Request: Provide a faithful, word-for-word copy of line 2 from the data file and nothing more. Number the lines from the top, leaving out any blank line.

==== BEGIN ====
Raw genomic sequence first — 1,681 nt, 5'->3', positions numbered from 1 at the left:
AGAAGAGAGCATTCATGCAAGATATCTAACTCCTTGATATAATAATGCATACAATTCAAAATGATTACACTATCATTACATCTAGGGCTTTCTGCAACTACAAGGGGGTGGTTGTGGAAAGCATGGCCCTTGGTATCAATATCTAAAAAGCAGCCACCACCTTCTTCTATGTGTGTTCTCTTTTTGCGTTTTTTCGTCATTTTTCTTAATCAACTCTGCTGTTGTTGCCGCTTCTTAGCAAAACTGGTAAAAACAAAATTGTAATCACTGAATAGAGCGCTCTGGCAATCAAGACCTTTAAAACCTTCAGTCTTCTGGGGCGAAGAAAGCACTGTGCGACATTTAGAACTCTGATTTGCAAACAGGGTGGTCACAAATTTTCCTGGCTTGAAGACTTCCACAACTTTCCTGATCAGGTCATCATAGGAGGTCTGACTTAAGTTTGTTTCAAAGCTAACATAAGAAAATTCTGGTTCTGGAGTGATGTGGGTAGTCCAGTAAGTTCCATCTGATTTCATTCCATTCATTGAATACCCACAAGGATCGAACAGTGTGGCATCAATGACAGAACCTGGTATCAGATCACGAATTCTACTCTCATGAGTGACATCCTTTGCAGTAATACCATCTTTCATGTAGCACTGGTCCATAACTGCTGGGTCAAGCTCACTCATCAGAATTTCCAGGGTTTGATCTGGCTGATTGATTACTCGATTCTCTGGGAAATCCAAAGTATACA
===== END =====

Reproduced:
AGAAGAGAGCATTCATGCAAGATATCTAACTCCTTGATATAATAATGCATACAATTCAAAATGATTACACTATCATTACATCTAGGGCTTTCTGCAACTACAAGGGGGTGGTTGTGGAAAGCATGGCCCTTGGTATCAATATCTAAAAAGCAGCCACCACCTTCTTCTATGTGTGTTCTCTTTTTGCGTTTTTTCGTCATTTTTCTTAATCAACTCTGCTGTTGTTGCCGCTTCTTAGCAAAACTGGTAAAAACAAAATTGTAATCACTGAATAGAGCGCTCTGGCAATCAAGACCTTTAAAACCTTCAGTCTTCTGGGGCGAAGAAAGCACTGTGCGACATTTAGAACTCTGATTTGCAAACAGGGTGGTCACAAATTTTCCTGGCTTGAAGACTTCCACAACTTTCCTGATCAGGTCATCATAGGAGGTCTGACTTAAGTTTGTTTCAAAGCTAACATAAGAAAATTCTGGTTCTGGAGTGATGTGGGTAGTCCAGTAAGTTCCATCTGATTTCATTCCATTCATTGAATACCCACAAGGATCGAACAGTGTGGCATCAATGACAGAACCTGGTATCAGATCACGAATTCTACTCTCATGAGTGACATCCTTTGCAGTAATACCATCTTTCATGTAGCACTGGTCCATAACTGCTGGGTCAAGCTCACTCATCAGAATTTCCAGGGTTTGATCTGGCTGATTGATTACTCGATTCTCTGGGAAATCCAAAGTATACA